Using Lightroom® to Fix Bad Lighting

Lesson 3/9 - Using the Brush Tool


Using Lightroom® to Fix Bad Lighting


Lesson Info

Using the Brush Tool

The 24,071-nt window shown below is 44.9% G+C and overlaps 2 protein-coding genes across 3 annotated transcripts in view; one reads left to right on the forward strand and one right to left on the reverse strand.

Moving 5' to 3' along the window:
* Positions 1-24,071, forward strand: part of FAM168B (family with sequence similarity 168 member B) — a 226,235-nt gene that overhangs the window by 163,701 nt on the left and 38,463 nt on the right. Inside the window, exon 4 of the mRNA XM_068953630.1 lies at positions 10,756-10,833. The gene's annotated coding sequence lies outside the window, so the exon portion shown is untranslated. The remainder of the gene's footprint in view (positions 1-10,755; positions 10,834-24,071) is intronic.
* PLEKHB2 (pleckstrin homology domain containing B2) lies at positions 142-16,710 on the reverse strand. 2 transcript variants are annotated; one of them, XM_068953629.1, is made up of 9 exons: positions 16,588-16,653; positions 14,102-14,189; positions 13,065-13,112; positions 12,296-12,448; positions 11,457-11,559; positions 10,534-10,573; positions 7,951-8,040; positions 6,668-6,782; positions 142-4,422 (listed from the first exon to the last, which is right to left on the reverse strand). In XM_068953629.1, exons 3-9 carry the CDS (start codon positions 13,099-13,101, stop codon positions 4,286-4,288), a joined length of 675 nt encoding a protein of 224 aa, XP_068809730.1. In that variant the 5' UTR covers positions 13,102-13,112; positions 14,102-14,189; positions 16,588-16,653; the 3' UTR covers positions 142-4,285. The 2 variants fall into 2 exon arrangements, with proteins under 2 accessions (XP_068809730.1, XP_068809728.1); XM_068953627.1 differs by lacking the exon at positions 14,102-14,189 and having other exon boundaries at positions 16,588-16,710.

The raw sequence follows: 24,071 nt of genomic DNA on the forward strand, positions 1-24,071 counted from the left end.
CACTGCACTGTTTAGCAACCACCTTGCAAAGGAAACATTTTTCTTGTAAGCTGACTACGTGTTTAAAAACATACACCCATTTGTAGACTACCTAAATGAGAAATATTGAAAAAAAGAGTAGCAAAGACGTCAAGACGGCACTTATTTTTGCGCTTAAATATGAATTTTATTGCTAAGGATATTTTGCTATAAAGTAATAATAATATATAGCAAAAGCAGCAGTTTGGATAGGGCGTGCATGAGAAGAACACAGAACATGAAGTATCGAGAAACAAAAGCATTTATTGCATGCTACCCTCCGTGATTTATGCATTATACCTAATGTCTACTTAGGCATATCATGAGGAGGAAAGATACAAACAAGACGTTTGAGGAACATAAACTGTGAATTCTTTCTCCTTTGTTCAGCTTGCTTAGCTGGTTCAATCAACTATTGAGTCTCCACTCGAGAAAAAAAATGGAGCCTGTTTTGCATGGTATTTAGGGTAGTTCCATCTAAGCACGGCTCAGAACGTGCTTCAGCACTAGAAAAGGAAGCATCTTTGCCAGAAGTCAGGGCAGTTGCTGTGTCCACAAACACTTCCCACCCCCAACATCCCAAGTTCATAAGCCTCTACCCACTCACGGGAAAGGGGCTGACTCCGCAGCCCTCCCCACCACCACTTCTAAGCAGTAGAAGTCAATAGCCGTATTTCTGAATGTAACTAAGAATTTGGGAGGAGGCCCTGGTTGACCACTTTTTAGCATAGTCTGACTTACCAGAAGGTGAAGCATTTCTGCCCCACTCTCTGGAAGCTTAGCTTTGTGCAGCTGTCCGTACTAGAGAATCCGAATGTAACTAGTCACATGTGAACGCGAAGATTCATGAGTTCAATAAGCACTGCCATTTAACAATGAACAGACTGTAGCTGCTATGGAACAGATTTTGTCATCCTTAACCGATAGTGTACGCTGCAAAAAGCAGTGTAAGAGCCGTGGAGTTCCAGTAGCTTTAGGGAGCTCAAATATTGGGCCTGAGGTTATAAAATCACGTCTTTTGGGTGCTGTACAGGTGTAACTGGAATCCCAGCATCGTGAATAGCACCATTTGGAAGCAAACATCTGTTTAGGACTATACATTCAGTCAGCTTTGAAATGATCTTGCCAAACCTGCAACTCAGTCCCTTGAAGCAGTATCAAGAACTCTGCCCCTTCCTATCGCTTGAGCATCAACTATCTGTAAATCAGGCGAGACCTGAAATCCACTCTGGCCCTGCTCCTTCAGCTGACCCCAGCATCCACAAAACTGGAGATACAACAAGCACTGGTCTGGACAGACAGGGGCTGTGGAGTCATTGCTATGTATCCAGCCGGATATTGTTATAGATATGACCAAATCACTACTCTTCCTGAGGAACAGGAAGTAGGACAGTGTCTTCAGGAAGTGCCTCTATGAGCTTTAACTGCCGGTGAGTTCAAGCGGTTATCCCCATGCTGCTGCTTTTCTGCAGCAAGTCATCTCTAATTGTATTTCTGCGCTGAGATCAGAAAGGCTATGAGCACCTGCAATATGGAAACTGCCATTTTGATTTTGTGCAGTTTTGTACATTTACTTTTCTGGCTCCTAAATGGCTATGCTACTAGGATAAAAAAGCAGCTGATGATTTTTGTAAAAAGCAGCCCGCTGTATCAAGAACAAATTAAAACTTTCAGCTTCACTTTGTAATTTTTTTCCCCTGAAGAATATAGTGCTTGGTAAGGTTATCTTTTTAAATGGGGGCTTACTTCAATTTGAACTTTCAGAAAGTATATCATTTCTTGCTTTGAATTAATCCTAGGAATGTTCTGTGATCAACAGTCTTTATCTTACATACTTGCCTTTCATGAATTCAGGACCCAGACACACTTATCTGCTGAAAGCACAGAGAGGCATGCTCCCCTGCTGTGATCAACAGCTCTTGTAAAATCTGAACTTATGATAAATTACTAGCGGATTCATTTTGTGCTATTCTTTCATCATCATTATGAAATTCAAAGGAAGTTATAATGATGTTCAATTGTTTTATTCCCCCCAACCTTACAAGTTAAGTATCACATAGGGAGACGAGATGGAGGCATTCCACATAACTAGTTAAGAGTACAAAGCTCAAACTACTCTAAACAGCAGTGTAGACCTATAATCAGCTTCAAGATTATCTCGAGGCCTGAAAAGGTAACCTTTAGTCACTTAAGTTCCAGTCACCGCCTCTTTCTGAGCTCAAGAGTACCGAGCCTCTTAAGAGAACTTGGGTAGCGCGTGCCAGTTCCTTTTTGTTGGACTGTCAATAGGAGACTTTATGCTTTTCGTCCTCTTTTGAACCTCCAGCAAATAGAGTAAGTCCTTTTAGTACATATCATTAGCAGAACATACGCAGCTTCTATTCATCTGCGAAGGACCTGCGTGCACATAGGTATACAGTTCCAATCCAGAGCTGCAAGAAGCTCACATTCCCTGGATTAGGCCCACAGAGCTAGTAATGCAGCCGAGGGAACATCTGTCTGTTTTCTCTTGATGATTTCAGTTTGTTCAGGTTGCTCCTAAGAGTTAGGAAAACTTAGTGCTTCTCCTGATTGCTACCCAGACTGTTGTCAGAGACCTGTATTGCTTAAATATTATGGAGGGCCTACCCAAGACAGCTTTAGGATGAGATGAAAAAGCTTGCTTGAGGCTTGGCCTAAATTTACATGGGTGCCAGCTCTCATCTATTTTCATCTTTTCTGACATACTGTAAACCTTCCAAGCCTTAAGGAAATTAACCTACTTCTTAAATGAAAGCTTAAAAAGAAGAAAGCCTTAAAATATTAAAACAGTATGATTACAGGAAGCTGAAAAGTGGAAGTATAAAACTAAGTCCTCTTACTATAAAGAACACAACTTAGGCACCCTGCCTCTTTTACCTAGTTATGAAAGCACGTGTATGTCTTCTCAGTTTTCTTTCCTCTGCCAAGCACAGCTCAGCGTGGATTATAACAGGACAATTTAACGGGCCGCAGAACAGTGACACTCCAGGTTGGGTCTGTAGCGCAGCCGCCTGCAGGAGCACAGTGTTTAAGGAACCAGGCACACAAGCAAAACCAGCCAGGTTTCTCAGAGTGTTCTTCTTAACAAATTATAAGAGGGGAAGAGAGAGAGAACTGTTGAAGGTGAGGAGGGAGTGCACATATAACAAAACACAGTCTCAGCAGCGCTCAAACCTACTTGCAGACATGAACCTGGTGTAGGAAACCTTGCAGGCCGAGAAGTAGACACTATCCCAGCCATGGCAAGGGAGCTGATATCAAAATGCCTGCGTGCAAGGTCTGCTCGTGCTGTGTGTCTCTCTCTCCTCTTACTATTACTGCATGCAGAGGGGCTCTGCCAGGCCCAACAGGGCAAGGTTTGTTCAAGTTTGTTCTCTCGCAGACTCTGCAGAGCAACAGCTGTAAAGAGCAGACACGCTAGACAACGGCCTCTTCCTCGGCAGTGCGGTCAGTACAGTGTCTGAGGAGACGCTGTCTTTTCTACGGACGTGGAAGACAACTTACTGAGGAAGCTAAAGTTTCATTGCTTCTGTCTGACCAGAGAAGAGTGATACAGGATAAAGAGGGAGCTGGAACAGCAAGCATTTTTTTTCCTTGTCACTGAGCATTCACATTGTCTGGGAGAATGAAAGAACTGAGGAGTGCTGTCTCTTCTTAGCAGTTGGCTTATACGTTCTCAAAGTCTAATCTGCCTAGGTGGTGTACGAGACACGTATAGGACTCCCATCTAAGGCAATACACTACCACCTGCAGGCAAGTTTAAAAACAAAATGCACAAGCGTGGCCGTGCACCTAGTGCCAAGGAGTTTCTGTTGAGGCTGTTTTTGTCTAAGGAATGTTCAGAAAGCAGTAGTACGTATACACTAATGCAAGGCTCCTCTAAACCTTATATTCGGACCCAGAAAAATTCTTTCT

I'm walking through the forest, forget where this was. I think it was maybe Glacier National Park. I'm walking through the forest and there's just something about like I looked out at these trees and somebody asked me one day, they're like, what lens, if you have a super power for photography what would it be? And I was like, my super power would be to see the world through a 70 to 200. Because I always find myself like I look at something, I have a wide angle lens on and I'm like, I think that could look cool. So that would be my super power. Well, I decided one day I was walking through and I would just, I put my 70 to 200, I'm like I'm just gonna do small intimate scenes in the forest because there really wasn't, there wasn't a grand landscape to be had. It was this pathway through and I thought if there's anything in here I'm gonna want to get close to it. So, I walk past this area, these trees and you're thinking why is he showing this photo, it's just some trees? And I don't know...